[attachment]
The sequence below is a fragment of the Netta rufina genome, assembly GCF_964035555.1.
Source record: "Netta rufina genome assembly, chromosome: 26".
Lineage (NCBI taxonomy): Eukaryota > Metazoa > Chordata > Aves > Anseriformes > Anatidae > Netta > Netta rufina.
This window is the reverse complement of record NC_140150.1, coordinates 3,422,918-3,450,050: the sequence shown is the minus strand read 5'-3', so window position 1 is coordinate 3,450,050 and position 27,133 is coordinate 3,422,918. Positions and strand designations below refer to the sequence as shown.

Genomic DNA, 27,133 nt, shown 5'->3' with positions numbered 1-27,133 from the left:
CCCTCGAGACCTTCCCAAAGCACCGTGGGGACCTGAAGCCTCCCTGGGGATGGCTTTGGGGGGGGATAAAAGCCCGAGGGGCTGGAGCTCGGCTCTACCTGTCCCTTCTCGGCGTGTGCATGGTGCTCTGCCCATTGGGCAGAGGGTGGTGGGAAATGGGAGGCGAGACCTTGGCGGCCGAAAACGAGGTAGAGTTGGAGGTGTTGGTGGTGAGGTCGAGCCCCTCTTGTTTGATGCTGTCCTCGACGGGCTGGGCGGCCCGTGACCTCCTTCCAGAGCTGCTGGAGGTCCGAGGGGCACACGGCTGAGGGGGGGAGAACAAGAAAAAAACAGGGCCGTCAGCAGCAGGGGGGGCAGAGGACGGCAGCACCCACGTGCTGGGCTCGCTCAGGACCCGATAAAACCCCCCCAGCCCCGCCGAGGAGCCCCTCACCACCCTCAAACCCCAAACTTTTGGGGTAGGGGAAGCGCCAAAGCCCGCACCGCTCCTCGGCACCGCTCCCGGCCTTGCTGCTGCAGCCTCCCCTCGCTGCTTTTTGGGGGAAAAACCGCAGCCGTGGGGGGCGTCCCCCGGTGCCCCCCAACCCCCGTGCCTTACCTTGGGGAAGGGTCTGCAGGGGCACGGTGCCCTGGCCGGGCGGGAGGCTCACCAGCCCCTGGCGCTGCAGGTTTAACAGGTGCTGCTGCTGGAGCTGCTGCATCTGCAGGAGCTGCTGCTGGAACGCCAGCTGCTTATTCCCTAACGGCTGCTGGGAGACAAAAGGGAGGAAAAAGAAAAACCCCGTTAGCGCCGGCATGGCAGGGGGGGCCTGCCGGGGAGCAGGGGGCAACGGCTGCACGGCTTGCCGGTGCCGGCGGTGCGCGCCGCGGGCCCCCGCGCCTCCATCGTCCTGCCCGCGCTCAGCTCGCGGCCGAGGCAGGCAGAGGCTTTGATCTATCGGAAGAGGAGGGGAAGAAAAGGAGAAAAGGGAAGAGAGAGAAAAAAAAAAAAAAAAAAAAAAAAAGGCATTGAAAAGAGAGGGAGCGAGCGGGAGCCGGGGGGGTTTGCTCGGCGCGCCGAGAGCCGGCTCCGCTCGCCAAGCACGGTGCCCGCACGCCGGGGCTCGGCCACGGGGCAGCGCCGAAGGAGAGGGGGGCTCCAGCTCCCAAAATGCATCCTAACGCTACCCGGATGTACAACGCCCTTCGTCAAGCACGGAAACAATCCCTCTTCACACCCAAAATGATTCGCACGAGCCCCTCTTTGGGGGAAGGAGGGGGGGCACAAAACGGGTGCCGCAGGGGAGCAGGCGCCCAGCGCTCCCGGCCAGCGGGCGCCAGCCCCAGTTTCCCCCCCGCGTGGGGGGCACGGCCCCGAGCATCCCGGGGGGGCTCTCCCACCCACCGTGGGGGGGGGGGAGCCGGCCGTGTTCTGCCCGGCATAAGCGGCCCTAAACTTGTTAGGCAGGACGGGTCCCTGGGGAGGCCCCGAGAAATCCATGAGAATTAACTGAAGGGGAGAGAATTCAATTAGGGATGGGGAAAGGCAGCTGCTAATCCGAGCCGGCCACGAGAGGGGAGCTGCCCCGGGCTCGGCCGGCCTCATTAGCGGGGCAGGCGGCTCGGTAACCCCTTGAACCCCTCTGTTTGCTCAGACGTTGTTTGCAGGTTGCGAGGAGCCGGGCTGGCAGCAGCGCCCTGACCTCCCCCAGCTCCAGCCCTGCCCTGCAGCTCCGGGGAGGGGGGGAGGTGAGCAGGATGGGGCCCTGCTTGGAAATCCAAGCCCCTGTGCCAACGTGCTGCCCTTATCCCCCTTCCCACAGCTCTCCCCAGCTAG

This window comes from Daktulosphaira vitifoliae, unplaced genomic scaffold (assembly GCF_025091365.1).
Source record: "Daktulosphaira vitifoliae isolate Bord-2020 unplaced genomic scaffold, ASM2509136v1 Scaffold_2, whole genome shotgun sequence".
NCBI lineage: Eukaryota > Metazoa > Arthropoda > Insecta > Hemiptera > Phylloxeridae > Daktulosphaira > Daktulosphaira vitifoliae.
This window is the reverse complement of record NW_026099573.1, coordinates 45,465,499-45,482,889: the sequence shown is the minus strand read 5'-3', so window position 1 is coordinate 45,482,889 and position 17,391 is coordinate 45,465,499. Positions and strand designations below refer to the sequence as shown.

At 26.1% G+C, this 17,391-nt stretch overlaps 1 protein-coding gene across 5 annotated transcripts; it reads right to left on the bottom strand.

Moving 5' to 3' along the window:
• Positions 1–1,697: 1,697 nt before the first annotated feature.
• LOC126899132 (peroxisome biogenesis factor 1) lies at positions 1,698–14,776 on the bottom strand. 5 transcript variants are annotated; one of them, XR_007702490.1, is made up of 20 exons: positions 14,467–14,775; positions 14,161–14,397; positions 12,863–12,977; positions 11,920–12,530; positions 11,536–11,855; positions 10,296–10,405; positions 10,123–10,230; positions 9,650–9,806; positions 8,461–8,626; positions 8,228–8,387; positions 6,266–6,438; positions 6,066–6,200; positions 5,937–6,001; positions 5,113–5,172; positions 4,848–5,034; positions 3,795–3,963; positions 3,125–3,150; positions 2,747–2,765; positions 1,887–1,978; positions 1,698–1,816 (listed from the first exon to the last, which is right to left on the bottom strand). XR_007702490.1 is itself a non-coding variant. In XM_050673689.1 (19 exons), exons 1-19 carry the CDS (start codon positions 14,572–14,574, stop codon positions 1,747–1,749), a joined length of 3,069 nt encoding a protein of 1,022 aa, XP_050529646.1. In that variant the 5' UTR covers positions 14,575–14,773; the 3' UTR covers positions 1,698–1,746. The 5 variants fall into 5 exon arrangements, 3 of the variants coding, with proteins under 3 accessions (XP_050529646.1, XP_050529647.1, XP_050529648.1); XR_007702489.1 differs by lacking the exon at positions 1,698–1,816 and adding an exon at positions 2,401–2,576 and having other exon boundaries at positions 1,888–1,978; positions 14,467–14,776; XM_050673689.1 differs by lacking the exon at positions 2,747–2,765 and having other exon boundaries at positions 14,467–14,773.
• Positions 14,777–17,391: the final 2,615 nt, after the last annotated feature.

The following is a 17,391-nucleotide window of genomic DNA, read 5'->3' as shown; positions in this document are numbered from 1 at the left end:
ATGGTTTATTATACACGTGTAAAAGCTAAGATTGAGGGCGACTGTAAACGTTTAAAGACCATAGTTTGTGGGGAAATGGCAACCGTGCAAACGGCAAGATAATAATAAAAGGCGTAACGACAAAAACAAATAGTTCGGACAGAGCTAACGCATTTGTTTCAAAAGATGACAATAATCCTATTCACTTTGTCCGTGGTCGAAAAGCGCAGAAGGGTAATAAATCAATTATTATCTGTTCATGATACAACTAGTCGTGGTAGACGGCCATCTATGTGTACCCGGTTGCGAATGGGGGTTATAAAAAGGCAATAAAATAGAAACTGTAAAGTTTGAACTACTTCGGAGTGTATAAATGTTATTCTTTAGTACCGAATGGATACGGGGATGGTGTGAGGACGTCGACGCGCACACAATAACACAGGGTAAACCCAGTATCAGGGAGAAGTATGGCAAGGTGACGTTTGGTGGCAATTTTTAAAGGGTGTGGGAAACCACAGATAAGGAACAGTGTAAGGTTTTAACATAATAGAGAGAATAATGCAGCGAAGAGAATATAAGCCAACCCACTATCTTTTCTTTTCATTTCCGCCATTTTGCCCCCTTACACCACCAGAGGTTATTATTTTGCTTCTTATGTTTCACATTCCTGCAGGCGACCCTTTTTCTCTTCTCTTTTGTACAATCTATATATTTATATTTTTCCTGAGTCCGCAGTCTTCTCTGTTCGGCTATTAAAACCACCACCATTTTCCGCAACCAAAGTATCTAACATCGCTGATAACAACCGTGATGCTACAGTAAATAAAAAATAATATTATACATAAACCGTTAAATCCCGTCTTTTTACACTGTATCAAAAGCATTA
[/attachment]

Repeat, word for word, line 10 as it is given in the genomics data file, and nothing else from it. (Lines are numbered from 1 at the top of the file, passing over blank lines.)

This window is the reverse complement of record NW_026099573.1, coordinates 45,465,499-45,482,889: the sequence shown is the minus strand read 5'-3', so window position 1 is coordinate 45,482,889 and position 17,391 is coordinate 45,465,499. Positions and strand designations below refer to the sequence as shown.